I think that is the point that Chin is trying to make here. Rather than urge the single person to get married to "grow up," the church ought provide a sufficient community to allow the single person many of the same benefits. Not a "singles group" for crying out loud - they're awful. No, I'm talking about genuine community with ALL believers.

Think about it.

Wednesday, July 29, 2015


Worth Thinking About

Jeff Dunn:
Graduation gave way to marriage, then children. We found ourselves moving several times between Ohio and Oklahoma, with a one-year exile to Orlando. Each move brought a new church home, always staying in evangelicalism. (Including six years in a Methodist church—but it was a charismatic Methodist church …) And with each stop I felt farther and farther from the God whom I loved. I was no longer experiencing discipleship. I was being pampered and coddled. Instead of being shown how to love one another, even when it is hard to do so, I was told just how special I was to God. Instead of communion being the Lamb of God slain from the foundation of the world, it was about how partaking would bring me healing and strength and blessing. I was told that if I believed the right beliefs (which seemed to be a moving target), Jesus would come into my heart and be my personal savior, with the emphasis on personal. Leaders of these churches planned and worked to meet my “felt needs.” Evangelical books I was given to read were just self-help platitudes with scriptures dropped in here and there. Worship songs talked about how good it feels to be loved by God rather than the rich theology of those dusty old hymns. There was very little theology, as a matter of fact, very little need to train my mind to think of God. After all, God thinks good thoughts of me all day, and that is all that matters.


My first love had turned into a plodding existence, saying and doing all the right things so as to fit in with all of the others who passed through the Total Perspective Vortex and came out smiling smugly that they were they center of all things. I had become Mary and Joseph, walking three days back to their hometown before they discovered Jesus wasn’t with them. He was about his Father’s business, while I was about my own.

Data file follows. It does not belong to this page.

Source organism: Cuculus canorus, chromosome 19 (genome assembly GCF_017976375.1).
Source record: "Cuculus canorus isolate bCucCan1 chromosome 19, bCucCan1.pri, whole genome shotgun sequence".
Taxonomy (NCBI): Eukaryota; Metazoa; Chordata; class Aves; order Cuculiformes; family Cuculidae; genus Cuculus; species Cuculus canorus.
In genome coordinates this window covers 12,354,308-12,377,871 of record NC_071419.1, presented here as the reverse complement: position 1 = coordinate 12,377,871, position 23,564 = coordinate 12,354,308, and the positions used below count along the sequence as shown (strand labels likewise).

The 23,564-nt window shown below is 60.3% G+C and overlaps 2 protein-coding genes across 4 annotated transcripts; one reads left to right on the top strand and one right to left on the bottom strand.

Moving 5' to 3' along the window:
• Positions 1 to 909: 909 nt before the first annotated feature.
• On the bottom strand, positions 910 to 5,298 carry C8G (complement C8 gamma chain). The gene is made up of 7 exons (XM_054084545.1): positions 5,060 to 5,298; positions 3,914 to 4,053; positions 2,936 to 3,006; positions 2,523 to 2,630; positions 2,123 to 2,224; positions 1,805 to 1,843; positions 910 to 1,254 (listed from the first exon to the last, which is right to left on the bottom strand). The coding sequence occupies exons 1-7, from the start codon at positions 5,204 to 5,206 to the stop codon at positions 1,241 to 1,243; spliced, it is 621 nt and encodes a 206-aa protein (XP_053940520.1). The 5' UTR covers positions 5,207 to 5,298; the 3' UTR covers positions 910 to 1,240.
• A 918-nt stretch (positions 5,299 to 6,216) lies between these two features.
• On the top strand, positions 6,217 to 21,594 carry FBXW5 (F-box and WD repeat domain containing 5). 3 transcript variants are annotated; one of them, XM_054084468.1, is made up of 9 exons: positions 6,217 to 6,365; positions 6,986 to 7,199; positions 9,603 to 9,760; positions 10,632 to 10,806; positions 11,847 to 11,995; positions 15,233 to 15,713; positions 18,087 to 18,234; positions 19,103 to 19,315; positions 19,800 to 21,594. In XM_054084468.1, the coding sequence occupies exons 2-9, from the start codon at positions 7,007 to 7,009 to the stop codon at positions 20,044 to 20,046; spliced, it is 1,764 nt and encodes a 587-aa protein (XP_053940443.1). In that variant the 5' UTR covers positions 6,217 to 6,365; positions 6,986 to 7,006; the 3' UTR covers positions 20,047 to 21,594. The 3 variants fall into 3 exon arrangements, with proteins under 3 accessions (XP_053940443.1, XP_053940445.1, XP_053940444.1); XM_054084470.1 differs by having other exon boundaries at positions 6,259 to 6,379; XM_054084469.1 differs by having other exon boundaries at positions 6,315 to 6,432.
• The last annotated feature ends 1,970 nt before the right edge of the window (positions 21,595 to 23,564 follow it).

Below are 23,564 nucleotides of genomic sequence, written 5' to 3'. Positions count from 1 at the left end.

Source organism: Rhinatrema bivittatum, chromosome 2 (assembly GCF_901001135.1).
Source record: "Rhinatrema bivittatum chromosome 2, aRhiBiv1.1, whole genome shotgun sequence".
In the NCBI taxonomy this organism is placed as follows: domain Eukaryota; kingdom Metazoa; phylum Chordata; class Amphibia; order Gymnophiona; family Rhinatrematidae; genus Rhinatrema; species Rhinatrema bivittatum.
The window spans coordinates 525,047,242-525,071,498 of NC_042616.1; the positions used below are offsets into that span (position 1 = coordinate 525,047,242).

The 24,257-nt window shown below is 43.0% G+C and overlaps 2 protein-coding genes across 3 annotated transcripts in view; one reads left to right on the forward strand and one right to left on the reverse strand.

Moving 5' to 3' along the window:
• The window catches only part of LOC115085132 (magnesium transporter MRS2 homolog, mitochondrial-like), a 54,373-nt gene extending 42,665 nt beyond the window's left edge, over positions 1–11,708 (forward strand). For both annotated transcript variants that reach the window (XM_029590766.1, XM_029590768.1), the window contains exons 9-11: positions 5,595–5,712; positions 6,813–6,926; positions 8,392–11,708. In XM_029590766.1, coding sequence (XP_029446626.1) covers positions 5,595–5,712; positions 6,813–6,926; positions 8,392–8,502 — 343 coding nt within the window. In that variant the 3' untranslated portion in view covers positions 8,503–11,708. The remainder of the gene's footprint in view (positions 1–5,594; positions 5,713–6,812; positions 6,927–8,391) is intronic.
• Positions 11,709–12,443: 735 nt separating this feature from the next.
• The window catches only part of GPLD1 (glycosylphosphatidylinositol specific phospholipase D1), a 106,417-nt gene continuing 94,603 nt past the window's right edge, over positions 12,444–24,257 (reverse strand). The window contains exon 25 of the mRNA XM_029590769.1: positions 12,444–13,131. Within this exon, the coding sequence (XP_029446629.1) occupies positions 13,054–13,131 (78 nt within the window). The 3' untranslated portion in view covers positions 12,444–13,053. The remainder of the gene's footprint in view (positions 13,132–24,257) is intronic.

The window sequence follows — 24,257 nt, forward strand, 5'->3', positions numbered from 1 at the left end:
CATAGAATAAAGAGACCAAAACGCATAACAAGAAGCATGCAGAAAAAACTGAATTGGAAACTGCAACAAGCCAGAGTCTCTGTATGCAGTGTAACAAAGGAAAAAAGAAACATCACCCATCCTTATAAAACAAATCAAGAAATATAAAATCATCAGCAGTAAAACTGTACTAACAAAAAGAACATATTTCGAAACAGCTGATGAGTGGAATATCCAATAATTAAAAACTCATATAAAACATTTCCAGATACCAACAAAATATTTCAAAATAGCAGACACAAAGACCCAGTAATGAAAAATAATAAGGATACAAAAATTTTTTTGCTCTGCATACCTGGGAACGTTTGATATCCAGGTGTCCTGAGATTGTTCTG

I longed for, yearned for, a return to my first love. I sought programs and activities and services to get me there. I got up earlier and prayed more and read more and did more. I fasted and confessed and … and then I just gave up. That is when God met me. About six years ago the Lord began emptying me of myself. He began to strip away the nice Christian wallpaper I had put over my real self. He helped me to see that I really am just a tiny dot on a tiny dot in the vastness of things, and that was freeing to me. For with myself so small, I could once again begin to see just how big and wonderful and awe-full God truly is. Now I find silence to be louder and sweeter than Christian noise, and I find it much more peaceful to have simple dreams than big dreams.

So I have come to the 40 year mark of my journey of faith with barely any faith left. The Israelites wandered in the wilderness for 40 years before they finally assembled before Joshua at the edge of the Jordan, ready to enter the land promised to them. I’m sure it took those last several years to get everyone fed up enough and tired enough and hungry enough to leave the familiar wilderness for the unknown. And once they crossed over, things were not easy for them. There was much building and fighting and learning and praying and believing to be done. The last several years of my life have been years of upheaval and tumult and pain and hunger and a longing for Jesus as he knows himself to be, not as I think he is in my own Total Perspective Vortex. I will not be the center of things when I cross the river. And I am now prepared to cross over.